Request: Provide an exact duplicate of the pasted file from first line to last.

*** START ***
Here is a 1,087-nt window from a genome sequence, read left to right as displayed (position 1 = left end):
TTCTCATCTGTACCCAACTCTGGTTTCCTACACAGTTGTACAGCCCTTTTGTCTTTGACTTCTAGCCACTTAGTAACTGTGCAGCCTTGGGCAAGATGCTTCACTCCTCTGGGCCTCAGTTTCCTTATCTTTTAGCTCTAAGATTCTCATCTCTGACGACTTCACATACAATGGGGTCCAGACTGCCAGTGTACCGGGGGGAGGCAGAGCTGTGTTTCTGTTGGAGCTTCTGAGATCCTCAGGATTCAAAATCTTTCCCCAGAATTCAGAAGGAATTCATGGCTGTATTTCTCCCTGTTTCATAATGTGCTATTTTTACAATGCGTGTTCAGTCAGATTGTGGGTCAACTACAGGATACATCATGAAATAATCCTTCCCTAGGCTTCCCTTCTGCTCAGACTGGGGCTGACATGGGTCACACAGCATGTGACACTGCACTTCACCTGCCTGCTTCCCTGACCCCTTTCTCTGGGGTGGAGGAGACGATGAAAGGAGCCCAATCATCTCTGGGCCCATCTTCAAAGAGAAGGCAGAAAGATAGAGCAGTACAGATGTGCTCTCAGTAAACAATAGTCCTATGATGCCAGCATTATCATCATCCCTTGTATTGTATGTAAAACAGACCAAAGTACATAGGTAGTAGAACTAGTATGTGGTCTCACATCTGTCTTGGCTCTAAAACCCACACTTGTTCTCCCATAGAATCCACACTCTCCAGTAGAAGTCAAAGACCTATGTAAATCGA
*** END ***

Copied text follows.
Here is a 1,087-nt window from a genome sequence, read left to right as displayed (position 1 = left end):
TTCTCATCTGTACCCAACTCTGGTTTCCTACACAGTTGTACAGCCCTTTTGTCTTTGACTTCTAGCCACTTAGTAACTGTGCAGCCTTGGGCAAGATGCTTCACTCCTCTGGGCCTCAGTTTCCTTATCTTTTAGCTCTAAGATTCTCATCTCTGACGACTTCACATACAATGGGGTCCAGACTGCCAGTGTACCGGGGGGAGGCAGAGCTGTGTTTCTGTTGGAGCTTCTGAGATCCTCAGGATTCAAAATCTTTCCCCAGAATTCAGAAGGAATTCATGGCTGTATTTCTCCCTGTTTCATAATGTGCTATTTTTACAATGCGTGTTCAGTCAGATTGTGGGTCAACTACAGGATACATCATGAAATAATCCTTCCCTAGGCTTCCCTTCTGCTCAGACTGGGGCTGACATGGGTCACACAGCATGTGACACTGCACTTCACCTGCCTGCTTCCCTGACCCCTTTCTCTGGGGTGGAGGAGACGATGAAAGGAGCCCAATCATCTCTGGGCCCATCTTCAAAGAGAAGGCAGAAAGATAGAGCAGTACAGATGTGCTCTCAGTAAACAATAGTCCTATGATGCCAGCATTATCATCATCCCTTGTATTGTATGTAAAACAGACCAAAGTACATAGGTAGTAGAACTAGTATGTGGTCTCACATCTGTCTTGGCTCTAAAACCCACACTTGTTCTCCCATAGAATCCACACTCTCCAGTAGAAGTCAAAGACCTATGTAAATCGA